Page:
Within this tranquil walled garden, there are large formal lawns framed by a series of seasonal beds. The plantings of trees, shrubs and herbaceous perennials have been designed to provide floral interest throughout the year. An informal flower garden, it has been created by combining both species and cultivars, with "the emphasis on pleasure rather than on science".
The Duke's Garden provides a quiet and calm place to reflect on the wonderful array of plants and habitats encountered on a visit to the Royal Botanic Gardens, Kew.
The Duke's Garden was formerly the private garden for Cambridge Cottage. In 1904 it became part of the Royal Botanic Gardens and was opened to the public. Several alterations were made to the original layout and The Duke's Garden continues to evolve, incorporating new features and plants. Currently, development focuses on the renovation of the Winter Border.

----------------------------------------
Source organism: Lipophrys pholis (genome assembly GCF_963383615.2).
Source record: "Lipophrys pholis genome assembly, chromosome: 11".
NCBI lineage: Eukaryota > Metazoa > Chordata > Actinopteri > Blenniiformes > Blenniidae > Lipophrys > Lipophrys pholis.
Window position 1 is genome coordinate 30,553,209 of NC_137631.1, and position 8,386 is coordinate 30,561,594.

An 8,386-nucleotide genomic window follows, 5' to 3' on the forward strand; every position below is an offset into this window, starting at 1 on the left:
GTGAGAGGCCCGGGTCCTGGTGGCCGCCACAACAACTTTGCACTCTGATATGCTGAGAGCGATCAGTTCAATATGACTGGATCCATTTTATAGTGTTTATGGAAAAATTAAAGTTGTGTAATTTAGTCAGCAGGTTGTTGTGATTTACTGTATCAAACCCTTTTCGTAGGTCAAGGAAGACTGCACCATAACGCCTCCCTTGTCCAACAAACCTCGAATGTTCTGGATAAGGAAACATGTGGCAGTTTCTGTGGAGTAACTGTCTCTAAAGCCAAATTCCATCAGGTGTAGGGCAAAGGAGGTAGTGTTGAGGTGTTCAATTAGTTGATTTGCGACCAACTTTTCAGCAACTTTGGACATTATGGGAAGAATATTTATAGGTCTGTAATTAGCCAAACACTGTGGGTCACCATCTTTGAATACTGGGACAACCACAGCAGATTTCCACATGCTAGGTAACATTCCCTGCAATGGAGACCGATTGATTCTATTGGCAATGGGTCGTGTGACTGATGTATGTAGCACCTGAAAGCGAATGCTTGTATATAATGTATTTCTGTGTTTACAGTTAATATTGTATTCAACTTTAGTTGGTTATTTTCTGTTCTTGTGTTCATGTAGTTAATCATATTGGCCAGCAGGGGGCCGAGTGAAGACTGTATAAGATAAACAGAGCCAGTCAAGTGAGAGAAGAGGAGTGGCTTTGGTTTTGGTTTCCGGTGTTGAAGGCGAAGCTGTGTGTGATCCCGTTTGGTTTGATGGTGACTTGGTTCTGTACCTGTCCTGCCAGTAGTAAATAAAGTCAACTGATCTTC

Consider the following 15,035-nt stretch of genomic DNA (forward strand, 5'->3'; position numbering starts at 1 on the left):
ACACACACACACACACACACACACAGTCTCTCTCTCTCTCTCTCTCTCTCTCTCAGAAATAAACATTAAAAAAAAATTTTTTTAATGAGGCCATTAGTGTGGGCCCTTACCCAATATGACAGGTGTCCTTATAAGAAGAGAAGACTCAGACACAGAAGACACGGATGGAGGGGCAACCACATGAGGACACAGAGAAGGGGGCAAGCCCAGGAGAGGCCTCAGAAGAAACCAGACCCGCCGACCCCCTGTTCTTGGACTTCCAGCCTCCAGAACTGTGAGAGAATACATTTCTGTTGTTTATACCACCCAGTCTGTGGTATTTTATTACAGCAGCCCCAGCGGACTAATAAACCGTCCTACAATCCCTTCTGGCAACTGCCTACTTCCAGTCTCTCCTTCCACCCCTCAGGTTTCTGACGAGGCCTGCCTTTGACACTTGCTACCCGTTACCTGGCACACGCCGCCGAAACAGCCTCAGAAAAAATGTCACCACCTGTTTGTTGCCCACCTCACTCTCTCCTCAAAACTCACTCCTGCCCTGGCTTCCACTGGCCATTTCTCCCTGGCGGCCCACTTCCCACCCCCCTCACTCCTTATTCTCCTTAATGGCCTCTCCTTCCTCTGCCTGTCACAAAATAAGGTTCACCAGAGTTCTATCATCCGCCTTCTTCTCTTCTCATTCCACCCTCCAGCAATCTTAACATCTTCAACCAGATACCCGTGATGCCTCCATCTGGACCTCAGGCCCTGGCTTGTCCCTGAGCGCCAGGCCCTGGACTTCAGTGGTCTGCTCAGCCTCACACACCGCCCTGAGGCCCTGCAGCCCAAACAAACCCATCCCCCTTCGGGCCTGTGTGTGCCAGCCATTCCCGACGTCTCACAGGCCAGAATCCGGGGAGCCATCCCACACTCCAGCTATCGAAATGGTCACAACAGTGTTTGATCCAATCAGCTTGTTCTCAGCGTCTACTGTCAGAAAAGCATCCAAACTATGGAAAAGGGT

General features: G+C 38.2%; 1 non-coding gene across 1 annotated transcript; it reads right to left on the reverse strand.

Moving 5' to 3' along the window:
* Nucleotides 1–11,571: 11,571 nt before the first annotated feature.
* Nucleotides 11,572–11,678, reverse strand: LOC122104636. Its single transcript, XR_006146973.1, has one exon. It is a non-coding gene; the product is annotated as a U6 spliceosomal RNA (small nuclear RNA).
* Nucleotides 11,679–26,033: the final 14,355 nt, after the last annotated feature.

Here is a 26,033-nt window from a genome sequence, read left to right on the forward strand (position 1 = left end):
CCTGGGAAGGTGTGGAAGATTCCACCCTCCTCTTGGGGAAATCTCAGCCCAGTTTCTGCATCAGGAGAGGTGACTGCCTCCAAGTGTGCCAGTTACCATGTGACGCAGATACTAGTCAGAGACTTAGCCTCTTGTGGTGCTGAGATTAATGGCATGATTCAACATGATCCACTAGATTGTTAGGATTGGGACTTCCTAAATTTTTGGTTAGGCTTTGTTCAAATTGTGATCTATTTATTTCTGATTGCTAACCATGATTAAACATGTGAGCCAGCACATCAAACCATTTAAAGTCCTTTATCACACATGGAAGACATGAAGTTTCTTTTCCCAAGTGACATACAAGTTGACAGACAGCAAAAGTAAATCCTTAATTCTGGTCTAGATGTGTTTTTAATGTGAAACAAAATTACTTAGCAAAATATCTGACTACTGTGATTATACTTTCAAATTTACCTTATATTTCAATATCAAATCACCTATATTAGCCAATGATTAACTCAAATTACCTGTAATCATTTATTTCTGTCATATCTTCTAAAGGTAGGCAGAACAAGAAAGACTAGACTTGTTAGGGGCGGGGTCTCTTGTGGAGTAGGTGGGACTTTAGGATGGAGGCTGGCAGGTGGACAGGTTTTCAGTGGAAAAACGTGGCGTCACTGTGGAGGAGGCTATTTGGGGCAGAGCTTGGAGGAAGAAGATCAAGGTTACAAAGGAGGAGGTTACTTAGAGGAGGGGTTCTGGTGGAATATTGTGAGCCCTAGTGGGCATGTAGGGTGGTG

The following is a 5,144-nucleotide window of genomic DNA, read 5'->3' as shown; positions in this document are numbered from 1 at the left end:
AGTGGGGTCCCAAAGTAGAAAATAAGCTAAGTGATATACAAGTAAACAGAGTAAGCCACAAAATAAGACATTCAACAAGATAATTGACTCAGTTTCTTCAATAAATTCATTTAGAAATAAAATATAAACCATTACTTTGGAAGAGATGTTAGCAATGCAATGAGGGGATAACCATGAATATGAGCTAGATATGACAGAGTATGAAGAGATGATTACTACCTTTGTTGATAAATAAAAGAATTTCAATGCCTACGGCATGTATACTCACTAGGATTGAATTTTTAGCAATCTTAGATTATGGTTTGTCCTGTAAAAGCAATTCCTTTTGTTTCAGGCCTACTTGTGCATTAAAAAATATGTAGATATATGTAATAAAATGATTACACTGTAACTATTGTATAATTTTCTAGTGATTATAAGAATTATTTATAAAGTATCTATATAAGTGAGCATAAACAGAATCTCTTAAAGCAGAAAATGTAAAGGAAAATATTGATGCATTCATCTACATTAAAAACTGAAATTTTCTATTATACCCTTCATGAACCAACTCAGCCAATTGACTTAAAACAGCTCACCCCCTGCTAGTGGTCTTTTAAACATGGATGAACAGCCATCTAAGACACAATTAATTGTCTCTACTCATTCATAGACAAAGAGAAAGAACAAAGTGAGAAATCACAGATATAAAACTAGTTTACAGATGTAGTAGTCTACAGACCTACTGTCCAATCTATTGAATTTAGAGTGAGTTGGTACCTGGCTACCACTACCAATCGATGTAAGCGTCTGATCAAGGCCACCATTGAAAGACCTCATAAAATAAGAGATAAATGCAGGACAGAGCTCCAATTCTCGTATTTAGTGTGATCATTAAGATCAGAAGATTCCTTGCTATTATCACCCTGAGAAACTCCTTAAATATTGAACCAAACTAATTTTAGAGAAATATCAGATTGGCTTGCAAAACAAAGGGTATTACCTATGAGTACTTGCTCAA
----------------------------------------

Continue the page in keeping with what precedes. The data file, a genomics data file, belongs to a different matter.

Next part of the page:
The Duchess Border, running the length of the outer wall, contains the Lavender Species Collection. Lavandula has long been considered a garden worthy plant, noted for its aesthetic and medicinal value. The Duchess Border is also used to grow specimen plants from Mediterranean regions of the world to determine their hardiness in the south of England.
With increasing climatic change and the need for more economical water use, a Dry / Gravel Garden has been created. This is to give visitors an insight into the diversity of attractive plants that can be successfully grown, demanding less water than those traditionally chosen for gardens in the United Kingdom. This is in association with Thames Water.
The Duke's Garden is number 10 on the Visitor Map.